As Covid-19 led to on-premise shutdowns across the U.S. in mid-March, restaurants and bars faced an unprecedented situation, and millions of hospitality workers were laid off. Jon Taffer, best known as the host of “Bar Rescue” on Paramount Network, watched the crisis unfold from his quarantine in Las Vegas, where the Strip was shuttered. “At the end of the day, the largest workforce in America suddenly was struggling for survival,” Taffer said. “These are people who rely on tips, so it’s a disaster for our industry.”
Among the few lifelines for most on-premise operators has been the online space. “A lot of people have been doing cocktail parties online,” Taffer noted. “It’s been an opportunity for brands and venues to connect through content—people are on their computers and phones more than ever.”
Death & Co., which has locations in New York City, Los Angeles, and Denver, was utilizing its large social media following to connect with consumers. “There are many things we can do,” said Death & Co. co-owner and founder David Kaplan. “Crisis presents opportunity, and depending on who you are, each opportunity can look very different.” Through its Instagram account, Death & Co. is offering followers Q&A opportunities with mental health professionals and lawyers while also using its online presence to promote its merchandise store, where consumers can buy Death & Co.’s coffee table book, apparel, barware, gift cards, and other items.
“We’ve been looking at every opportunity and using our creative team to figure out ways to reach people at home,” said Paul Nance, director of hospitality operations at North Carolina-based Imagine One Hospitality, whose portfolio includes Café Rule & Wine Bar and The Crossing at Hollar Mill, both in Hickory. Café Rule began offering curbside service to guests’ cars along with home delivery through DoorDash. Wine and food were being discounted by 20%, with a further 5% off for Café Rule wine club members. Also in the mix were craft cocktail ingredients to-go, with at-home consumers only needing to provide the base spirit.
“Beverage alcohol represents a huge part of our sales,” Nance said. “We’ve received a Best of Award of Excellence from Wine Spectator for three straight years, and we’re proud of that.” Café Rule’s meal delivery repertoire also includes four-course meals, with customers able to connect with friends online in a virtual dine-out. Nance hopes the idea will evolve to include other concepts, like in-home wine dinners, in the future.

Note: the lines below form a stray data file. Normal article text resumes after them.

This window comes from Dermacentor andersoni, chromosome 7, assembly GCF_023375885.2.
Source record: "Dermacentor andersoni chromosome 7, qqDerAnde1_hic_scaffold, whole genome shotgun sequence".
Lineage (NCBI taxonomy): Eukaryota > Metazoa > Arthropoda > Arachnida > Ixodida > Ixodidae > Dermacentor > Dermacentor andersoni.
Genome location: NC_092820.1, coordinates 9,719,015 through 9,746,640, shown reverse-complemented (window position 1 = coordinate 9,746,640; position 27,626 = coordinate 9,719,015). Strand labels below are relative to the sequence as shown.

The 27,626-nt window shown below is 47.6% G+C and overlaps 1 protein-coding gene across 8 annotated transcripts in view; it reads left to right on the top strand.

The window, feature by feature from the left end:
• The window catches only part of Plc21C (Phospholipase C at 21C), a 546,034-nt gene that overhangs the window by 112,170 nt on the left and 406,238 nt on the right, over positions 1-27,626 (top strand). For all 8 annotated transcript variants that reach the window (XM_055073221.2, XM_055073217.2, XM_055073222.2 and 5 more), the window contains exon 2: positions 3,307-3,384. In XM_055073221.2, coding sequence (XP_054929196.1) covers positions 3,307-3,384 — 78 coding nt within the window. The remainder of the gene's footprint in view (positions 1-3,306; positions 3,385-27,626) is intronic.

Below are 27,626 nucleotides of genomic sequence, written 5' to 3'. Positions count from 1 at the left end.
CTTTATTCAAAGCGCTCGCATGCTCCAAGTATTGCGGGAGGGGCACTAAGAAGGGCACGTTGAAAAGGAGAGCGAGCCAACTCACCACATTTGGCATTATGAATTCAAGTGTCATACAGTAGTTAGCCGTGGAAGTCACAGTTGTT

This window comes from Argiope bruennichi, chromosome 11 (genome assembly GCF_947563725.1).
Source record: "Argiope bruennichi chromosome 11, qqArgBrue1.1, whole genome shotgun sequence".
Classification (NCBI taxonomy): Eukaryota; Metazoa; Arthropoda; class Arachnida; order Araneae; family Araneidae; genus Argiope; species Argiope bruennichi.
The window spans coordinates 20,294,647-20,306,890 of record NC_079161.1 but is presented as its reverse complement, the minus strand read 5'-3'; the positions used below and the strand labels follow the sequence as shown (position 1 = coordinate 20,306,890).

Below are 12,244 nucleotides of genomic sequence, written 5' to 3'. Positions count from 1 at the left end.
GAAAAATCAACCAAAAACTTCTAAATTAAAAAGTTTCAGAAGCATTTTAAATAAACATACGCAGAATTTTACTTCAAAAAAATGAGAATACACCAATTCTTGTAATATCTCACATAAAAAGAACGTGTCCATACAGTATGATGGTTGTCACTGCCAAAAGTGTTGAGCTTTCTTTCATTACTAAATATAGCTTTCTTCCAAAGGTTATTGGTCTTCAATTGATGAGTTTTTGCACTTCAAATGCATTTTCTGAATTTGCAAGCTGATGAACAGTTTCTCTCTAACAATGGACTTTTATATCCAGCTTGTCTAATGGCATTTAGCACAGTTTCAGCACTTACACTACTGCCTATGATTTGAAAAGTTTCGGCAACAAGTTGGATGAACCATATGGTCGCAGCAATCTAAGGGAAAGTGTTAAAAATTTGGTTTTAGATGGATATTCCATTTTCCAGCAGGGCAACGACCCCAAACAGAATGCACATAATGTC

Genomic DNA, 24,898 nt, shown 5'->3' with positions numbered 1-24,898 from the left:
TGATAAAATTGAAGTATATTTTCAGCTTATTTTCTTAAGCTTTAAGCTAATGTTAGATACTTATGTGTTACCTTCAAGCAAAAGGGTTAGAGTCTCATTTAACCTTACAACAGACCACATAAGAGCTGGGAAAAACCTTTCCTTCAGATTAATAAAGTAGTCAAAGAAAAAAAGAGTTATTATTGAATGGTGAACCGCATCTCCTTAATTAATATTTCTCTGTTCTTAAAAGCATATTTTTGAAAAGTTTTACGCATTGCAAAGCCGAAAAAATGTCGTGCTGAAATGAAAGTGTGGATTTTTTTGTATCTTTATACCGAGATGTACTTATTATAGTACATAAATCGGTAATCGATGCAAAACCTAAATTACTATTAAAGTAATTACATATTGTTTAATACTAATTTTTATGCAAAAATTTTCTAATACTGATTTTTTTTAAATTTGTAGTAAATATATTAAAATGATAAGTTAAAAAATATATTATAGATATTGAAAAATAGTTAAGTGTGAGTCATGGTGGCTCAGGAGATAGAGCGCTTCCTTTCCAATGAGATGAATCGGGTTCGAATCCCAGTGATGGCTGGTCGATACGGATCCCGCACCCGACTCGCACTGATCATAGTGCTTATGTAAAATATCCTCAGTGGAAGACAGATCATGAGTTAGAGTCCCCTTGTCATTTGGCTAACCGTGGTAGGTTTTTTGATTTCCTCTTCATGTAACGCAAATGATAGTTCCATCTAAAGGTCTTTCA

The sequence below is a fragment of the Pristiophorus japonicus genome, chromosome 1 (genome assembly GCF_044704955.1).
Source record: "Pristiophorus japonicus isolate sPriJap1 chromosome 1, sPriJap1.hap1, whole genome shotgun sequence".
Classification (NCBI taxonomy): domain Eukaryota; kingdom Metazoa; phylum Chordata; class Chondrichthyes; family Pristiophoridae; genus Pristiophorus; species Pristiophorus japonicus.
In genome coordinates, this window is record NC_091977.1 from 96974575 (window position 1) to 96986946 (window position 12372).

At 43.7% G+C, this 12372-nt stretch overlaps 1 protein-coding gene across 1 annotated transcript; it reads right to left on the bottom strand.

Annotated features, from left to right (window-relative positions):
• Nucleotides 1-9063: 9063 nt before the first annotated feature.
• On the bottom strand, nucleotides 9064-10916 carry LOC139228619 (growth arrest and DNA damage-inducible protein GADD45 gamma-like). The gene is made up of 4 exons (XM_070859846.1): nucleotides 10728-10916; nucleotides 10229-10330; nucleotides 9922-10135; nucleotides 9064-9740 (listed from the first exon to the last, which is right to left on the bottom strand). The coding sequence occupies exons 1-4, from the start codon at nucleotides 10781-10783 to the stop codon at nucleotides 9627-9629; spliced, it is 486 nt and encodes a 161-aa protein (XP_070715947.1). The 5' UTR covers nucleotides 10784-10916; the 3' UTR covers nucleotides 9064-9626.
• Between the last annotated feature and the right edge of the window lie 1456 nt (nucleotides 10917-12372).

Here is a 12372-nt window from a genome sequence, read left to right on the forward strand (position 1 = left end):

San Francisco-based Sightline Hospitality, which operates The Halyard at Sound View restaurant in Greenport, New York, is offering virtual live-streamed cooking and cocktail classes, with a recent class featuring staff at The Halyard mixing gin drinks. “We wanted to maintain a connection with our guests and provide some programming so people could still enjoy us,” said Sightline senior vice president of marketing Stephanie Versin, adding that The Halyard has been able to include its beverage menu in its to-go options.
Delivery, however, brings in only a small percentage of normal business for most restaurants and bars. “We switched to delivery on March 14, and it was slow going,” said Sother Teague, beverage director and bartender at Amor y Amargo in Manhattan’s East Village neighborhood, where the staff was reduced to three—a chef, a bartender, and a porter making local deliveries. The venue is offering pickup and delivery of barware, bottled cocktails, and bitters. Similarly, at Bar Avalon in Los Angeles, general manager and sommelier Nathaniel Muñoz was forced to let his staff go, leaving just himself and a chef who also runs takeout and delivery. But drinks are still on offer. “We have all our wines up on Caviar and Postmates,” Muñoz said.
Another East Village cocktail bar, Mister Paradise, took a different route—temporarily turning itself into a liquor store to ride out the crisis. “Paradise Wines & Liquor” is open every Friday for delivery, with large-format cocktails, spirits, wines, and beers on offer. This way, the venue’s employees can remain on the payroll and the business can continue to make money. And Dante, in New York City’s Greenwich Village, is offering bottled versions of award-winning cocktails—as well as the full à la carte menu—for pickup and delivery.